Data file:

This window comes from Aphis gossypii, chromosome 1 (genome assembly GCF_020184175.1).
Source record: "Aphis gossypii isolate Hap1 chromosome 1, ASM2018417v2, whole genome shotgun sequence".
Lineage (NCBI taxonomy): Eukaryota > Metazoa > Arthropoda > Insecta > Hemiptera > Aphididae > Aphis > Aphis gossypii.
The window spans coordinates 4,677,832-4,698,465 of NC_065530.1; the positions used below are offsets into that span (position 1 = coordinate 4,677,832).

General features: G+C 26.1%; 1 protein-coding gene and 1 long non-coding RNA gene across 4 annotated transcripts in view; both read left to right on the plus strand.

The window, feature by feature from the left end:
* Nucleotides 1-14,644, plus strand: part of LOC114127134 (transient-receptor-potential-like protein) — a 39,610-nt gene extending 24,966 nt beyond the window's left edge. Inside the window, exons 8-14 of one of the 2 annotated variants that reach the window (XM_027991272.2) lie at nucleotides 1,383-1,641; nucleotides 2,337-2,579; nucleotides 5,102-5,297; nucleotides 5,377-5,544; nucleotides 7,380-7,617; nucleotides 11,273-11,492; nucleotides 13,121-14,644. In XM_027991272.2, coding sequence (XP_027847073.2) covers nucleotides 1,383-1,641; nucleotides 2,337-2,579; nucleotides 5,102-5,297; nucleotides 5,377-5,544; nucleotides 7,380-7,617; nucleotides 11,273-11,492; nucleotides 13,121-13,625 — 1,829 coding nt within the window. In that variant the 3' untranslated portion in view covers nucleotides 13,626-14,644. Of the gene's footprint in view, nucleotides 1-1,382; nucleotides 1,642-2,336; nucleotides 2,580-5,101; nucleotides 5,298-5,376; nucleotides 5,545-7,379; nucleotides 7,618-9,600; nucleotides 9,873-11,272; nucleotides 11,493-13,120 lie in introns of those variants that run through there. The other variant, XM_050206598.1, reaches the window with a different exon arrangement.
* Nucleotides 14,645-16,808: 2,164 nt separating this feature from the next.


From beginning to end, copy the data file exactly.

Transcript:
This window comes from Aphis gossypii, chromosome 1 (genome assembly GCF_020184175.1).
Source record: "Aphis gossypii isolate Hap1 chromosome 1, ASM2018417v2, whole genome shotgun sequence".
Lineage (NCBI taxonomy): Eukaryota > Metazoa > Arthropoda > Insecta > Hemiptera > Aphididae > Aphis > Aphis gossypii.
The window spans coordinates 4,677,832-4,698,465 of NC_065530.1; the positions used below are offsets into that span (position 1 = coordinate 4,677,832).

General features: G+C 26.1%; 1 protein-coding gene and 1 long non-coding RNA gene across 4 annotated transcripts in view; both read left to right on the plus strand.

The window, feature by feature from the left end:
* Nucleotides 1-14,644, plus strand: part of LOC114127134 (transient-receptor-potential-like protein) — a 39,610-nt gene extending 24,966 nt beyond the window's left edge. Inside the window, exons 8-14 of one of the 2 annotated variants that reach the window (XM_027991272.2) lie at nucleotides 1,383-1,641; nucleotides 2,337-2,579; nucleotides 5,102-5,297; nucleotides 5,377-5,544; nucleotides 7,380-7,617; nucleotides 11,273-11,492; nucleotides 13,121-14,644. In XM_027991272.2, coding sequence (XP_027847073.2) covers nucleotides 1,383-1,641; nucleotides 2,337-2,579; nucleotides 5,102-5,297; nucleotides 5,377-5,544; nucleotides 7,380-7,617; nucleotides 11,273-11,492; nucleotides 13,121-13,625 — 1,829 coding nt within the window. In that variant the 3' untranslated portion in view covers nucleotides 13,626-14,644. Of the gene's footprint in view, nucleotides 1-1,382; nucleotides 1,642-2,336; nucleotides 2,580-5,101; nucleotides 5,298-5,376; nucleotides 5,545-7,379; nucleotides 7,618-9,600; nucleotides 9,873-11,272; nucleotides 11,493-13,120 lie in introns of those variants that run through there. The other variant, XM_050206598.1, reaches the window with a different exon arrangement.
* Nucleotides 14,645-16,808: 2,164 nt separating this feature from the next.